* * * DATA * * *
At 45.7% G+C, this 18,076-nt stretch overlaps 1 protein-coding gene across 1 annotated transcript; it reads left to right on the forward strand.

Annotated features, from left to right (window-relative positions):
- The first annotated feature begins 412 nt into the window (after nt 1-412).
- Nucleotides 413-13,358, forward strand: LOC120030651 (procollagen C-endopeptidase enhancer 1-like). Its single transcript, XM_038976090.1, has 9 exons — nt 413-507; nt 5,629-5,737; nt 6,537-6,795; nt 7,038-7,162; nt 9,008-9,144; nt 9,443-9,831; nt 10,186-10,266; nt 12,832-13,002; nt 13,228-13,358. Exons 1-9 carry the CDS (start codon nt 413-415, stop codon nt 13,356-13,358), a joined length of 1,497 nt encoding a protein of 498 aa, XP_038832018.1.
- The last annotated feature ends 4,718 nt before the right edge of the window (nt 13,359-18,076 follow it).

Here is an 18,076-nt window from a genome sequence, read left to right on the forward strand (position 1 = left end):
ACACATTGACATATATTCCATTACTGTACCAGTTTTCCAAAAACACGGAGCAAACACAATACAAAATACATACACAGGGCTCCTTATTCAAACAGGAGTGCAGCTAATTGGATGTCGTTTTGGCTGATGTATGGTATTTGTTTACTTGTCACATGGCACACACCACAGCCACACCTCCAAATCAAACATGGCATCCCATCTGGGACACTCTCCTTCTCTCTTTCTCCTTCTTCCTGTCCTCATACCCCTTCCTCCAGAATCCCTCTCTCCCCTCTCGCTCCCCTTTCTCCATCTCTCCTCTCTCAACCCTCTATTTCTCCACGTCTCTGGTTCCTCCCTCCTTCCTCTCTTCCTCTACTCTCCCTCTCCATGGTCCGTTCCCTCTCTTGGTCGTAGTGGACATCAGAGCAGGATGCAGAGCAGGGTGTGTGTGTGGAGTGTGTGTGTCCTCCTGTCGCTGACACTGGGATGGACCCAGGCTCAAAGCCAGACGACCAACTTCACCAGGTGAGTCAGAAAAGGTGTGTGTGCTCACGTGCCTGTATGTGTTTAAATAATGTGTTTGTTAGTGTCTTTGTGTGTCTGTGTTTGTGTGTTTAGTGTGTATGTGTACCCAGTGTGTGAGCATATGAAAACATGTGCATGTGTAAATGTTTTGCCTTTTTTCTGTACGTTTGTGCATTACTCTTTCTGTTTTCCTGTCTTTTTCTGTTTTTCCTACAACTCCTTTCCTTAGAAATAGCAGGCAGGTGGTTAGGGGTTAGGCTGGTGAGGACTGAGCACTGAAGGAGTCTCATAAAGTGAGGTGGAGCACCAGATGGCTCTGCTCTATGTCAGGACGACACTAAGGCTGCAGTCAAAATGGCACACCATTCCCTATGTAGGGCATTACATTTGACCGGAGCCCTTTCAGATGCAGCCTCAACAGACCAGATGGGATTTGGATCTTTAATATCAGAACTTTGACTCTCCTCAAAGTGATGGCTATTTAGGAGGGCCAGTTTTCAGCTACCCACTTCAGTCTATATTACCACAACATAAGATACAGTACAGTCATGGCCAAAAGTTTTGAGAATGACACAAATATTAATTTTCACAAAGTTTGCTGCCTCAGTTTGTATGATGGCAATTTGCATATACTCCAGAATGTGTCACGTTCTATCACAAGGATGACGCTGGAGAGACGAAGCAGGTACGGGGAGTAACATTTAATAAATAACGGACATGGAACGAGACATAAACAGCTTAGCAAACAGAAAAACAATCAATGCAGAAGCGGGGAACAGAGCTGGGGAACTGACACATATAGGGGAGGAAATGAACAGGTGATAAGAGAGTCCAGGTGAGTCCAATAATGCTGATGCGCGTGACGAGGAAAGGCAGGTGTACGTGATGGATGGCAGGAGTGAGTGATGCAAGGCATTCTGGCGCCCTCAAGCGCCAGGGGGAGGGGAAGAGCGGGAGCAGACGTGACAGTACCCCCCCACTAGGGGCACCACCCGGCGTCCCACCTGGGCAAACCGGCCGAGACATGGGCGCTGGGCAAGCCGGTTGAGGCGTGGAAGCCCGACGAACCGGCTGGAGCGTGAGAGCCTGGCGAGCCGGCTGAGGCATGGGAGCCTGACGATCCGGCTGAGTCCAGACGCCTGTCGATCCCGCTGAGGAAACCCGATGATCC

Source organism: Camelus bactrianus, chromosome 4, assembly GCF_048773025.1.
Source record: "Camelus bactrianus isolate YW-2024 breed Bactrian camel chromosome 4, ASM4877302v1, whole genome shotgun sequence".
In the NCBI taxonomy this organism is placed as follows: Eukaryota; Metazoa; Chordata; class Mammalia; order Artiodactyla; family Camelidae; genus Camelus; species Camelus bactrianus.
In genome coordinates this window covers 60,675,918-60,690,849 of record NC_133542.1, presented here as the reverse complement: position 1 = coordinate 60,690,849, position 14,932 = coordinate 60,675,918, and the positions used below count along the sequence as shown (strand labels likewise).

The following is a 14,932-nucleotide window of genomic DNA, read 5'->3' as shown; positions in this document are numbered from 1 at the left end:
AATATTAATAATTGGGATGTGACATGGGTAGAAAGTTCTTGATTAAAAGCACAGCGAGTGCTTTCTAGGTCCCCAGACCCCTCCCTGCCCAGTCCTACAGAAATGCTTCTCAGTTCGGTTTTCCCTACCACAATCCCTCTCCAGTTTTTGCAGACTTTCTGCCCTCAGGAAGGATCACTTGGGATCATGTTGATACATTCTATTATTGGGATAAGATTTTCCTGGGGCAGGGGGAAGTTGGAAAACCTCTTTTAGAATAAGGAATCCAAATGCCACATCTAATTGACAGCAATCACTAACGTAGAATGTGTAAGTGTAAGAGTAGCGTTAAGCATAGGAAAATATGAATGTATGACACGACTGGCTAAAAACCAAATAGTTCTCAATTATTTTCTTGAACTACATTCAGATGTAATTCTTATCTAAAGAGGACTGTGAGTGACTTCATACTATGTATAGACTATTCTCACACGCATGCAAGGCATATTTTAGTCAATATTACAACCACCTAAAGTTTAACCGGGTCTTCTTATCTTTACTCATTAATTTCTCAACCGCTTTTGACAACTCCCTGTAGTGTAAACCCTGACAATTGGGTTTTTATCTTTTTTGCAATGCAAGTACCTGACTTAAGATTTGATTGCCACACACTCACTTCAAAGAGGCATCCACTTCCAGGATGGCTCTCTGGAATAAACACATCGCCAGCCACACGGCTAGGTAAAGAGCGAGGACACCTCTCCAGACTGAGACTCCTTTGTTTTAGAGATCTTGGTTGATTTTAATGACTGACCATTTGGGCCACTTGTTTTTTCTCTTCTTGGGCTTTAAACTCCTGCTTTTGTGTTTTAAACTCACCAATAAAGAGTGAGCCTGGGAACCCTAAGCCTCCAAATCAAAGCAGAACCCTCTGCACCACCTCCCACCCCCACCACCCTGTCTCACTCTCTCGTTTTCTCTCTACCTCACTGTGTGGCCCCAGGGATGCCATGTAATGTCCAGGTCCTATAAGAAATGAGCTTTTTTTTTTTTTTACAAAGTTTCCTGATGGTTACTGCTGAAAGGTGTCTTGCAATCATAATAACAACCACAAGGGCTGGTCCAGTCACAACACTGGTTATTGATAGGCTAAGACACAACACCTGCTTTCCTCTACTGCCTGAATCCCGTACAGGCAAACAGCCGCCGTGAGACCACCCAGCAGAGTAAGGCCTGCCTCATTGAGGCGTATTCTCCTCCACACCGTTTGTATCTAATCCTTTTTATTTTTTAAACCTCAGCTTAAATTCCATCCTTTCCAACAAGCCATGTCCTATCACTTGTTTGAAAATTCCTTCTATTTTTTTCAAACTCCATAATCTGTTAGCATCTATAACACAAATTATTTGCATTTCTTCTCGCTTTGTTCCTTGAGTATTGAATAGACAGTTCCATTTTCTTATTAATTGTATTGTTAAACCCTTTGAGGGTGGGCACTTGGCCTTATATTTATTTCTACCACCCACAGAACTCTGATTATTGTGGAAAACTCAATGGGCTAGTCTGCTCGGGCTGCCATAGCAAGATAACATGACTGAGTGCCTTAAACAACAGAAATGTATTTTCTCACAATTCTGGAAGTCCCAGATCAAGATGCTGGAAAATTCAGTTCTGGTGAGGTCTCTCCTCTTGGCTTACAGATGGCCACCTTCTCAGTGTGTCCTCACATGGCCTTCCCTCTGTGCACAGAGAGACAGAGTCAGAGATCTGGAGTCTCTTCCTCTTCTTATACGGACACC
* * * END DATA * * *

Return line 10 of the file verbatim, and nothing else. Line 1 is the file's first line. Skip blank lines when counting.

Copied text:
In the NCBI taxonomy this organism is placed as follows: Eukaryota; Metazoa; Chordata; class Mammalia; order Artiodactyla; family Camelidae; genus Camelus; species Camelus bactrianus.